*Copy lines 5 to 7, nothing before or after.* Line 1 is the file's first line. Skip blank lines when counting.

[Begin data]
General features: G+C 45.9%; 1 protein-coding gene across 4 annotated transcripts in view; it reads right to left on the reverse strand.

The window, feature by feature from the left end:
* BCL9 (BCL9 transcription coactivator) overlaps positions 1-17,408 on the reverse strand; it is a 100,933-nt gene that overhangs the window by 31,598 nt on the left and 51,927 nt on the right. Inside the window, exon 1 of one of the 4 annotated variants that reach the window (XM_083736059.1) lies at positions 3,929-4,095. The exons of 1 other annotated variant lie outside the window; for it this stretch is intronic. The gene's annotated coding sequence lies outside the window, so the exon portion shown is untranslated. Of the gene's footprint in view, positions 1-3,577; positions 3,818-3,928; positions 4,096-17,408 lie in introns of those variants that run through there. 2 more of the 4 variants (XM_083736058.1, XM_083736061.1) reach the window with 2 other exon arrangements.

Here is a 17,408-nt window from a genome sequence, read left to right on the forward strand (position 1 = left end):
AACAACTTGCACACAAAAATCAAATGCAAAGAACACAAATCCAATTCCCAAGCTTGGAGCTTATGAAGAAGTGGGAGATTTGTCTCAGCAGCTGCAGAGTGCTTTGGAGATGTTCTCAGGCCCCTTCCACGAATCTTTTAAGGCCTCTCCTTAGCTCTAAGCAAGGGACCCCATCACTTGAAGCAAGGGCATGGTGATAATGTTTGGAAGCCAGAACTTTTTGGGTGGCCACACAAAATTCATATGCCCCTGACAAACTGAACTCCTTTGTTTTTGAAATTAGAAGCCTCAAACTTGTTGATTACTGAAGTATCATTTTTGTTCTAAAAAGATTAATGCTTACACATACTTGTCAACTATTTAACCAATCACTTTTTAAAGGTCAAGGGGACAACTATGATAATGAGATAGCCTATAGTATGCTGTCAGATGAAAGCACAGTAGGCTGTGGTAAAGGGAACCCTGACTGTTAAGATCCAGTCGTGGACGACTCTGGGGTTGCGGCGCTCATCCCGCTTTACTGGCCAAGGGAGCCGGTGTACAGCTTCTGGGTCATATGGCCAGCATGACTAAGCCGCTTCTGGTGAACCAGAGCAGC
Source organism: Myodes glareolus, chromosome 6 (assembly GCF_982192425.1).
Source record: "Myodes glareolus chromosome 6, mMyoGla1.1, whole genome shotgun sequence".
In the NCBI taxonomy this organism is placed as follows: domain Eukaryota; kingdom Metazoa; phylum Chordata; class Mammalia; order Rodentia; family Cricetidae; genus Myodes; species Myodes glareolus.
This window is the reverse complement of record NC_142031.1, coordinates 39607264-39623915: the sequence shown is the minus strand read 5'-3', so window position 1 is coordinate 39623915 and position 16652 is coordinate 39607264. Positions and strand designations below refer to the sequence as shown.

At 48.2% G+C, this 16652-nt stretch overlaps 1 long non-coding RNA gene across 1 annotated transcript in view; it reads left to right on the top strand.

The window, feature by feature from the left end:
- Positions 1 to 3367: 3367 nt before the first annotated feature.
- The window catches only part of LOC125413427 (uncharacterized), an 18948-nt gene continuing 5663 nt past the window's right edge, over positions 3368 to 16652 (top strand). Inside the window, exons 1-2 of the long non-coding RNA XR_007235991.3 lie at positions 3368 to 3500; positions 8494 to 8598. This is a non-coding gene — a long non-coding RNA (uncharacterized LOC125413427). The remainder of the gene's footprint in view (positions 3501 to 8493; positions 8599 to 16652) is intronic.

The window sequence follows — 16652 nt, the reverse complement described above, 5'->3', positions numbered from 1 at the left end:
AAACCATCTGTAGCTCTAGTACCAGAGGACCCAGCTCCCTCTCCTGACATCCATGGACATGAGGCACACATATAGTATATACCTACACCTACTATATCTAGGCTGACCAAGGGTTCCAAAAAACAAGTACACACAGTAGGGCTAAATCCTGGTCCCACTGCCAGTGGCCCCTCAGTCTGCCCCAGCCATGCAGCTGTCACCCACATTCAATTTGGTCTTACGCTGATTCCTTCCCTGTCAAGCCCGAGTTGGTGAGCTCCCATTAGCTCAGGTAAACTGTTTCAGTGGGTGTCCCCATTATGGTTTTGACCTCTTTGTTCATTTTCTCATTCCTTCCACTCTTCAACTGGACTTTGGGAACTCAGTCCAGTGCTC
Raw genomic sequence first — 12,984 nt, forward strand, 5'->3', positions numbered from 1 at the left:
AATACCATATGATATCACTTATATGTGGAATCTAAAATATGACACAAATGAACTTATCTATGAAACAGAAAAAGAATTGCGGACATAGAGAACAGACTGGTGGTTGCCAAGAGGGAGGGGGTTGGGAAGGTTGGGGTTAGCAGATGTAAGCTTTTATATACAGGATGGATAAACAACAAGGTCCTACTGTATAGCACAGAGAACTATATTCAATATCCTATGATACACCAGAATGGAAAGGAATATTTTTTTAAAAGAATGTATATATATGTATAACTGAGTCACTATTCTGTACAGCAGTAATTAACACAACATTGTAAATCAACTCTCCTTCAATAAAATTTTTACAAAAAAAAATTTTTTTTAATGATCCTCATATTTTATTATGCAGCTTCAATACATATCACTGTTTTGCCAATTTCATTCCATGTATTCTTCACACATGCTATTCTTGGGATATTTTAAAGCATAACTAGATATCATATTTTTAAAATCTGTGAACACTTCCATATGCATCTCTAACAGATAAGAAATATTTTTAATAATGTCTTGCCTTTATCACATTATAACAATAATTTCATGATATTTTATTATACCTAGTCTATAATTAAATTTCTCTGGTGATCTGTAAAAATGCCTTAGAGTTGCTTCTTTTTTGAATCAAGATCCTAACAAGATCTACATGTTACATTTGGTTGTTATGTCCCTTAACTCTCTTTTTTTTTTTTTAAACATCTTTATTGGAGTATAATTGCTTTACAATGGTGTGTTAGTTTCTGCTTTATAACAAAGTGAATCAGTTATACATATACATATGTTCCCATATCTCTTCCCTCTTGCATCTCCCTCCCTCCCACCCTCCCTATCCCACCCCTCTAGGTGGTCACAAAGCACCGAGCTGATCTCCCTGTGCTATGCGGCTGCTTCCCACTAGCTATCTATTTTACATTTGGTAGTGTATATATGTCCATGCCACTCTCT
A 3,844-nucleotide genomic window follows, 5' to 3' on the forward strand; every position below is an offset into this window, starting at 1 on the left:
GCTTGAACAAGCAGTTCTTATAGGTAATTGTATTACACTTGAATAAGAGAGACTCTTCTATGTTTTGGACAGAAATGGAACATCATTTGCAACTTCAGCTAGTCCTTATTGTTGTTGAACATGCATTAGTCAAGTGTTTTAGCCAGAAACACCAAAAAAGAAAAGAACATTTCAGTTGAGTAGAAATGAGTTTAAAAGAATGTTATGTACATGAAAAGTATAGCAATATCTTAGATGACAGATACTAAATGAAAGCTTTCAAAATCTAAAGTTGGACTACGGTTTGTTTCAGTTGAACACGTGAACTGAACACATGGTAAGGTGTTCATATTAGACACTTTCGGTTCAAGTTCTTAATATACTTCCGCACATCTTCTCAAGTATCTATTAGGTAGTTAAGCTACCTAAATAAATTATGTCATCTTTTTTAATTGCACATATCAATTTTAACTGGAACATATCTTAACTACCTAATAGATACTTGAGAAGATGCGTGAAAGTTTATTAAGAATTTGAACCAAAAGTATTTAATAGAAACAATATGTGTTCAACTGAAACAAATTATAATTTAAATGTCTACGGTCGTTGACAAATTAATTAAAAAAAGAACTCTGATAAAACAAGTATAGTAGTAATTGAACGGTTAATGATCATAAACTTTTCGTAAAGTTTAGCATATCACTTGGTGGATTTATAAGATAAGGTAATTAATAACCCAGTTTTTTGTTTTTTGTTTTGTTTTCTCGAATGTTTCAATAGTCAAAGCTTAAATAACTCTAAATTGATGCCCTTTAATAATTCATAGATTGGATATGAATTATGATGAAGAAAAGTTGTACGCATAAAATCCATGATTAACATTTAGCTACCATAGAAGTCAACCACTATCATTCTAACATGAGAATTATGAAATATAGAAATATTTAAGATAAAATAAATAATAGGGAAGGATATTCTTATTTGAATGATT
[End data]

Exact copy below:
AACAACTTGCACACAAAAATCAAATGCAAAGAACACAAATCCAATTCCCAAGCTTGGAGCTTATGAAGAAGTGGGAGATTTGTCTCAGCAGCTGCAGAGTGCTTTGGAGATGTTCTCAGGCCCCTTCCACGAATCTTTTAAGGCCTCTCCTTAGCTCTAAGCAAGGGACCCCATCACTTGAAGCAAGGGCATGGTGATAATGTTTGGAAGCCAGAACTTTTTGGGTGGCCACACAAAATTCATATGCCCCTGACAAACTGAACTCCTTTGTTTTTGAAATTAGAAGCCTCAAACTTGTTGATTACTGAAGTATCATTTTTGTTCTAAAAAGATTAATGCTTACACATACTTGTCAACTATTTAACCAATCACTTTTTAAAGGTCAAGGGGACAACTATGATAATGAGATAGCCTATAGTATGCTGTCAGATGAAAGCACAGTAGGCTGTGGTAAAGGGAACCCTGACTGTTAAGATCCAGTCGTGGACGACTCTGGGGTTGCGGCGCTCATCCCGCTTTACTGGCCAAGGGAGCCGGTGTACAGCTTCTGGGTCATATGGCCAGCATGACTAAGCCGCTTCTGGTGAACCAGAGCAGC
Source organism: Myodes glareolus, chromosome 6 (assembly GCF_982192425.1).
Source record: "Myodes glareolus chromosome 6, mMyoGla1.1, whole genome shotgun sequence".